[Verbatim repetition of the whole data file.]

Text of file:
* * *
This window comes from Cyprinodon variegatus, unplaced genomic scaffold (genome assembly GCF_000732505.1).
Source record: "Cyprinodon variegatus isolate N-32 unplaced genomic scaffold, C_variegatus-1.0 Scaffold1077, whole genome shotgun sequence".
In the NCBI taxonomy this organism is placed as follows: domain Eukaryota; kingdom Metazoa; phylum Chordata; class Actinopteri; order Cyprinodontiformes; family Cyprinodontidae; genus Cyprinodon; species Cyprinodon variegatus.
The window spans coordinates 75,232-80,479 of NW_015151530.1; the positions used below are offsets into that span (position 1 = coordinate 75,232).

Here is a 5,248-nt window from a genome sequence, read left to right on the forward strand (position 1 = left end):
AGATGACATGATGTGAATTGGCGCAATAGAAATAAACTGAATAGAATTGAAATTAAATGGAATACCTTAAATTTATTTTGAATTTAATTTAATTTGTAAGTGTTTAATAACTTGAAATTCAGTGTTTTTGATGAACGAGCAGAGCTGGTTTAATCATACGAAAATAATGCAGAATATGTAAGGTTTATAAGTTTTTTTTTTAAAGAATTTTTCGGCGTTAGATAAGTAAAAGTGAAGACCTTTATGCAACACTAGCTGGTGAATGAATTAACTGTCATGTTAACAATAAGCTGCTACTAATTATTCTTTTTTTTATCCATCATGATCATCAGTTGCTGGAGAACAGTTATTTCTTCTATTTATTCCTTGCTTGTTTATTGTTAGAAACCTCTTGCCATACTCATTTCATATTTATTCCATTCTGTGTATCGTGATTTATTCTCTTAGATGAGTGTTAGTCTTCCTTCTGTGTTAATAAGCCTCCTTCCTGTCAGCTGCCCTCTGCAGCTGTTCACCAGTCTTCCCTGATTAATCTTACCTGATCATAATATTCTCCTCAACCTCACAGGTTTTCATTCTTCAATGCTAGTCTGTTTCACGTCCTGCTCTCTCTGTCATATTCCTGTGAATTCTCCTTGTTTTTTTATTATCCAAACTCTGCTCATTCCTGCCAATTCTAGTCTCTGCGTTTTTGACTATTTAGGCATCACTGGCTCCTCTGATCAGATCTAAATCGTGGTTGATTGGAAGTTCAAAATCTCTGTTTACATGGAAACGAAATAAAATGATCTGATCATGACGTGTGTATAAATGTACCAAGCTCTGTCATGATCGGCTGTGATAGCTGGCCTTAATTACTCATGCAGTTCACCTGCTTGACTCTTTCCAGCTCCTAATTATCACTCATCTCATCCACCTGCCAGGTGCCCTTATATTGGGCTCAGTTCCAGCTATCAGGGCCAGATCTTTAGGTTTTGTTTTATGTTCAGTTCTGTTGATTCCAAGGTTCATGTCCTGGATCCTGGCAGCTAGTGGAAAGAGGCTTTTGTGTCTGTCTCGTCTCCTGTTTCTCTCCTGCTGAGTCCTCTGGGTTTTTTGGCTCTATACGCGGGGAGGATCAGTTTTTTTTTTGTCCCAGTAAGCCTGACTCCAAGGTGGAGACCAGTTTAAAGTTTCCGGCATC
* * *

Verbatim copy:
This window comes from Cyprinodon variegatus, unplaced genomic scaffold (genome assembly GCF_000732505.1).
Source record: "Cyprinodon variegatus isolate N-32 unplaced genomic scaffold, C_variegatus-1.0 Scaffold1077, whole genome shotgun sequence".
In the NCBI taxonomy this organism is placed as follows: domain Eukaryota; kingdom Metazoa; phylum Chordata; class Actinopteri; order Cyprinodontiformes; family Cyprinodontidae; genus Cyprinodon; species Cyprinodon variegatus.
The window spans coordinates 75,232-80,479 of NW_015151530.1; the positions used below are offsets into that span (position 1 = coordinate 75,232).

Here is a 5,248-nt window from a genome sequence, read left to right on the forward strand (position 1 = left end):
AGATGACATGATGTGAATTGGCGCAATAGAAATAAACTGAATAGAATTGAAATTAAATGGAATACCTTAAATTTATTTTGAATTTAATTTAATTTGTAAGTGTTTAATAACTTGAAATTCAGTGTTTTTGATGAACGAGCAGAGCTGGTTTAATCATACGAAAATAATGCAGAATATGTAAGGTTTATAAGTTTTTTTTTTAAAGAATTTTTCGGCGTTAGATAAGTAAAAGTGAAGACCTTTATGCAACACTAGCTGGTGAATGAATTAACTGTCATGTTAACAATAAGCTGCTACTAATTATTCTTTTTTTTATCCATCATGATCATCAGTTGCTGGAGAACAGTTATTTCTTCTATTTATTCCTTGCTTGTTTATTGTTAGAAACCTCTTGCCATACTCATTTCATATTTATTCCATTCTGTGTATCGTGATTTATTCTCTTAGATGAGTGTTAGTCTTCCTTCTGTGTTAATAAGCCTCCTTCCTGTCAGCTGCCCTCTGCAGCTGTTCACCAGTCTTCCCTGATTAATCTTACCTGATCATAATATTCTCCTCAACCTCACAGGTTTTCATTCTTCAATGCTAGTCTGTTTCACGTCCTGCTCTCTCTGTCATATTCCTGTGAATTCTCCTTGTTTTTTTATTATCCAAACTCTGCTCATTCCTGCCAATTCTAGTCTCTGCGTTTTTGACTATTTAGGCATCACTGGCTCCTCTGATCAGATCTAAATCGTGGTTGATTGGAAGTTCAAAATCTCTGTTTACATGGAAACGAAATAAAATGATCTGATCATGACGTGTGTATAAATGTACCAAGCTCTGTCATGATCGGCTGTGATAGCTGGCCTTAATTACTCATGCAGTTCACCTGCTTGACTCTTTCCAGCTCCTAATTATCACTCATCTCATCCACCTGCCAGGTGCCCTTATATTGGGCTCAGTTCCAGCTATCAGGGCCAGATCTTTAGGTTTTGTTTTATGTTCAGTTCTGTTGATTCCAAGGTTCATGTCCTGGATCCTGGCAGCTAGTGGAAAGAGGCTTTTGTGTCTGTCTCGTCTCCTGTTTCTCTCCTGCTGAGTCCTCTGGGTTTTTTGGCTCTATACGCGGGGAGGATCAGTTTTTTTTTTGTCCCAGTAAGCCTGACTCCAAGGTGGAGACCAGTTTAAAGTTTCCGGCATC